EL PASO COUNTY – Investigators have searched Kelsey Berreth’s home and vehicles, in addition to the home of fiancé Patrick Frazee, but the key to the case may lie in cell phone data.
That’s according to Mark Pfoff, who worked as an El Paso County Sheriff’s Deputy for 20 years before launching Rocky Mountain Computer Forensics. He’s now a court-qualified expert on cell phones and computers.
At their Dec. 10 press conference, Woodland Park Police said Kelsey’s phone sent a pair of text messages on Nov. 25, one to her boss at Doss Aviation and the other to Frazee.
Pfoff said if he was working the case, he would hone in on cell phone records, behaviors and more.
He said he’d pull her records over the last 90 days, analyzing her usage before, during and after the time she was first reported missing. If there was any significant changes, it would give investigators a place to look.
Specifically, he said looking at how the pair of texts were written, when compared to old texts, could signal suspicious activity.
“You can compare that and you can determine, does that look like her style? So the, you can kind of get the information of, did she truly send that text message, or did someone else use her phone to send that text message,” Pfoff said.
Then, there’s the reported ping on a tower near Gooding, Idaho, close to 800 miles away from Woodland Park.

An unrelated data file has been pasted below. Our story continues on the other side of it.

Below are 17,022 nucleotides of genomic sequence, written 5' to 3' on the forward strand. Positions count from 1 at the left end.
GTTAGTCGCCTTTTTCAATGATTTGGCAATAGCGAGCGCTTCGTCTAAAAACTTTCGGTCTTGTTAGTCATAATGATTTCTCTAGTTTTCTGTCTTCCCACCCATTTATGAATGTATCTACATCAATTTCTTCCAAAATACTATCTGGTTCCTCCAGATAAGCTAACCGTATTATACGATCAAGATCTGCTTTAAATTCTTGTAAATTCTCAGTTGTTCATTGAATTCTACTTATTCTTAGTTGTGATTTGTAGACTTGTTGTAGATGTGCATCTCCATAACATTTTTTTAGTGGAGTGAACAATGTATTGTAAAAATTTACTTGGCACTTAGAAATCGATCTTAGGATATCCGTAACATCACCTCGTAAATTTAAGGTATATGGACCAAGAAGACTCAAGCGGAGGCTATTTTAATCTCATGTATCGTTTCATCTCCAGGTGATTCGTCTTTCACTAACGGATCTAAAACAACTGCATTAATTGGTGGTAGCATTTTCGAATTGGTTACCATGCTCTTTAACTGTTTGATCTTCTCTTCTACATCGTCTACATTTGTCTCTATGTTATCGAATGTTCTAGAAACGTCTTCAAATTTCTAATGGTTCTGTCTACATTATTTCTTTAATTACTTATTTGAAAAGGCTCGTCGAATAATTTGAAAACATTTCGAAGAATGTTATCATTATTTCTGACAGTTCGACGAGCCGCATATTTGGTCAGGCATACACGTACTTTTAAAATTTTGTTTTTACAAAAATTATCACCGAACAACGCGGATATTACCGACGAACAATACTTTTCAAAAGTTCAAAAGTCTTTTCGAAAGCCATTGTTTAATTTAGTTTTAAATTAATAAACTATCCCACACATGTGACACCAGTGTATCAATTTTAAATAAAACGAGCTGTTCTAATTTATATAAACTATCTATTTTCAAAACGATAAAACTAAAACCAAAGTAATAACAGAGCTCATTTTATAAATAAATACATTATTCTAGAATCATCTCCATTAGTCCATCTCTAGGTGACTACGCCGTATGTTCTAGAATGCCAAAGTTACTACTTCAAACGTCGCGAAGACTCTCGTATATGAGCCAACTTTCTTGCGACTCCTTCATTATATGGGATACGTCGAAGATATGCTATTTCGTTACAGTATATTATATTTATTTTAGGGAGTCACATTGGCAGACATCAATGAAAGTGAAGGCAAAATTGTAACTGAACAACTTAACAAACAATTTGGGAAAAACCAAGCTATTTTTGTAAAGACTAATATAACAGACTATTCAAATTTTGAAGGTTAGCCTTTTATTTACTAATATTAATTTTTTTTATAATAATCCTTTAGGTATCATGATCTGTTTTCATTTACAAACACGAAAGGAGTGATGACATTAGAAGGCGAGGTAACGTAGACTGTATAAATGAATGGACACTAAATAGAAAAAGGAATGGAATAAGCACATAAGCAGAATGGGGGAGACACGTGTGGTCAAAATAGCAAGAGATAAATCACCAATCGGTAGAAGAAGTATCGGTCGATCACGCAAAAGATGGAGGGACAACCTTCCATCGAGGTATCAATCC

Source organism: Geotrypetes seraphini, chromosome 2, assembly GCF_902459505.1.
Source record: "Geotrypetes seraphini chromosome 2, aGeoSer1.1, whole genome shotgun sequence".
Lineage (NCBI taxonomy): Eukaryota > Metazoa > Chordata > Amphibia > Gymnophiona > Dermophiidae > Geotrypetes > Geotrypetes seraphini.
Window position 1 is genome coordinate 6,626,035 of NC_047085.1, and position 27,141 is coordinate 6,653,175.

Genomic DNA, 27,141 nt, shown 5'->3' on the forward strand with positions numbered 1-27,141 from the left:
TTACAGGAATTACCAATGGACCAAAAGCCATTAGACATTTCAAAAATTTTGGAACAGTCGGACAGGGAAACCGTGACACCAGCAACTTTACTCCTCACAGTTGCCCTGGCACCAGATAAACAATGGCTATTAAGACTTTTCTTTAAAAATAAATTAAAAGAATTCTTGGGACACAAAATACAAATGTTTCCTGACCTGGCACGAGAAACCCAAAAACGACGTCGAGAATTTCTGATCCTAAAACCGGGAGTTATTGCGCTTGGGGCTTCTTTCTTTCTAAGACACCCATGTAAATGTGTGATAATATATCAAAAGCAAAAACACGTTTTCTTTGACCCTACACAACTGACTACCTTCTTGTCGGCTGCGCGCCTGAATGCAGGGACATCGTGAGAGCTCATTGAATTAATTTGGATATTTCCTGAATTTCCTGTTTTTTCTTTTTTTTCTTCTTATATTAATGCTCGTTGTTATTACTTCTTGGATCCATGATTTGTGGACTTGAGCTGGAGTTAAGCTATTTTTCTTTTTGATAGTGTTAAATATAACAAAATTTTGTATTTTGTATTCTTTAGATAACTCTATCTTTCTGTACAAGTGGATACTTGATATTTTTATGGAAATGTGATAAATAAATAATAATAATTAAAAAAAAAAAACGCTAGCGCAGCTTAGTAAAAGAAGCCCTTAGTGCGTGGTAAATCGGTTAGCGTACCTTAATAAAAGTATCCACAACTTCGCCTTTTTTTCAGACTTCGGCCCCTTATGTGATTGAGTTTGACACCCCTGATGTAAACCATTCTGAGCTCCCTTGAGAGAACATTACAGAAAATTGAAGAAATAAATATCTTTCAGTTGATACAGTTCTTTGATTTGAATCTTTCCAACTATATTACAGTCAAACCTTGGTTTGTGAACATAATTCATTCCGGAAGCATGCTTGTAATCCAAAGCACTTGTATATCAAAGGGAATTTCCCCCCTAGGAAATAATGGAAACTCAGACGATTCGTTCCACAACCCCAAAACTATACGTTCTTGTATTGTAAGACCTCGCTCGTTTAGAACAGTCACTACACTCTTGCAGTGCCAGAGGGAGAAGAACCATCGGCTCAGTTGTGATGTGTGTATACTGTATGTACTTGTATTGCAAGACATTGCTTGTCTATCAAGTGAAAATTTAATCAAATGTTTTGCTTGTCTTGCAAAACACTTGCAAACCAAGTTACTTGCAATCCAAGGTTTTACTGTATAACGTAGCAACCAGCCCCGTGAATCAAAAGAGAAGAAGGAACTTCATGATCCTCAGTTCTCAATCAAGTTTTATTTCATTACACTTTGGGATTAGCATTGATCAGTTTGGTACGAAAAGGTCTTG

Phones ping off towers in three main methods: voice calls, texts and using data.
Investigators, and the general public, are still trying to figure out the phone actually got to Idaho, especially without reaching any of the other towers along the way.
“If somebody makes a trip, you can track them very easily. They’re hitting towers on the way up,” Pfoff said.
Plus, Pfoff said there are two types of pings.
He said he thinks police received the lesser of the two, which would only tell them the phone was in the vicinity of the tower, rather than providing an exact location. Pfoff said tower radius varies among locations, ranging from two miles to as far as 45 miles.
“If it was a [true] ping, it means that the phone specifically told the tower, ‘I’m here, and here’s my location using GPS coordinates,” Pfoff said.
Additionally, the delay in reporting Berreth missing impacts the availability of cell phone data. Pfoff said investigators could have asked for what he calls a ‘tower dump’, gaining access to all of the numbers for phones that pinged off the tower that day.
However, he said towers only hold that data for three to five days. Woodland Park Police Chief Miles De Young said the texts and the ping happened on Nov. 25, but Berreth wasn’t reported missing by her mother until Dec. 2.